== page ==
The major health consequences in osteogenesis imperfecta (OI) arise from functionally compromised bone. OI is a polygenic disease with a variable phenotype spanning mild to lethal. The majority of mutations associated with OI occur in the type I collagen encoding genes and give rise to an autosomal dominant form of the disease. Novel mutations in seven other genes involved in collagen assembly and processing and in two genes involved in cellular differentiation have recently been associated with autosomal recessive forms of OI. In this review of cellular development and function in OI, we discuss the cells relevant to the OI phenotype, their crosstalk and coupling, mutations and their consequences, and potential molecular pathways underlying the translation of genotype to phenotype.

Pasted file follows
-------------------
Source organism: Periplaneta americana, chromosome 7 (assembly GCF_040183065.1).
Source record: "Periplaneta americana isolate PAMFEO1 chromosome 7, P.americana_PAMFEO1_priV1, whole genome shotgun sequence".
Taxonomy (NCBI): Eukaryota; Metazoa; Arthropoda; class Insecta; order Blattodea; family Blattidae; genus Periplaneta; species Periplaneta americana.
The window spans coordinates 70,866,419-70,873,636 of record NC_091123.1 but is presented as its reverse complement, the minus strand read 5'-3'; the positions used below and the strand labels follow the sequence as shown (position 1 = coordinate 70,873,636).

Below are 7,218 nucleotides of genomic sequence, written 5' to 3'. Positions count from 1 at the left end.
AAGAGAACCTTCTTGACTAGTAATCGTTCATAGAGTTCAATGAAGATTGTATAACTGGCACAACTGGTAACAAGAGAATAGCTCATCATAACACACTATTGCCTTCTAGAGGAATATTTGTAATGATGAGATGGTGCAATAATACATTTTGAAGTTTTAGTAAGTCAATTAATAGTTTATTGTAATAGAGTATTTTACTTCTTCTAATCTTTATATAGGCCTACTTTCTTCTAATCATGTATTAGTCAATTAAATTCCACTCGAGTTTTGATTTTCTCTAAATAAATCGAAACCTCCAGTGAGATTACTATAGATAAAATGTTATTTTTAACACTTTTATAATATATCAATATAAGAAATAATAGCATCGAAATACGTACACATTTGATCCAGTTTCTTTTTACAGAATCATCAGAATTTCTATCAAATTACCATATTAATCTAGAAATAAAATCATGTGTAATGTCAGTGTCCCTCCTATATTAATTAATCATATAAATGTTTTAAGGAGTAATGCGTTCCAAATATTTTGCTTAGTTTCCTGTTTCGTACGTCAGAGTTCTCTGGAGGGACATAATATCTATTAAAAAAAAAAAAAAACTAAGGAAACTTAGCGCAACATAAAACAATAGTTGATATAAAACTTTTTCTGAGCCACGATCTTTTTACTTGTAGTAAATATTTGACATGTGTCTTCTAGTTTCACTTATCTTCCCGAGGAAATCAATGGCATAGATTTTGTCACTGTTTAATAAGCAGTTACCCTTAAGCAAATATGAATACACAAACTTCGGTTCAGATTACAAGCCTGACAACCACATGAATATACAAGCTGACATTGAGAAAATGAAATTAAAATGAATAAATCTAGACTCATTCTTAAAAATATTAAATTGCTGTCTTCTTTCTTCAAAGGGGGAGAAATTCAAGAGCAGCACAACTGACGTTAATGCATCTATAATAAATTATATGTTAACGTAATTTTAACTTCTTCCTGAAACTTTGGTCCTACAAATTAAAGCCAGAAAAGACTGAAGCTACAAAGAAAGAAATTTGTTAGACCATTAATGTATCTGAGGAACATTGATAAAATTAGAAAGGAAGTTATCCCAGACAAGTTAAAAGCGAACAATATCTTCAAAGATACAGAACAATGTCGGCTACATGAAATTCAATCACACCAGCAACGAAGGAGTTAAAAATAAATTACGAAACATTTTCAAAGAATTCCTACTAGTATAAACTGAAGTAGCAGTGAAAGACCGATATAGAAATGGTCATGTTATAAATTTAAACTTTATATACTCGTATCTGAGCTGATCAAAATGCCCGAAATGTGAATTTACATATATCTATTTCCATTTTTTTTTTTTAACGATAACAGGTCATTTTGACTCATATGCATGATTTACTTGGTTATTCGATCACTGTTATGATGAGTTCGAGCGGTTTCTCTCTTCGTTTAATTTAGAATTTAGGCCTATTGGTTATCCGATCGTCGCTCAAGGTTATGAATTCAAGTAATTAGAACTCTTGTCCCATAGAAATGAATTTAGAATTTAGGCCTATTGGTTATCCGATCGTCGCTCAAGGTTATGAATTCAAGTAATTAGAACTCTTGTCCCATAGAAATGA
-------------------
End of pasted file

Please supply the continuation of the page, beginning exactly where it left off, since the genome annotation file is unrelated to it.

|Original language||English (US)|
|Title of host publication||Osteogenesis Imperfecta|
|Subtitle of host publication||A Translational Approach to Brittle Bone Disease|
|Number of pages||12|
|State||Published - Sep 2013|
- Matrix feedback lineage dysregulation
ASJC Scopus subject areas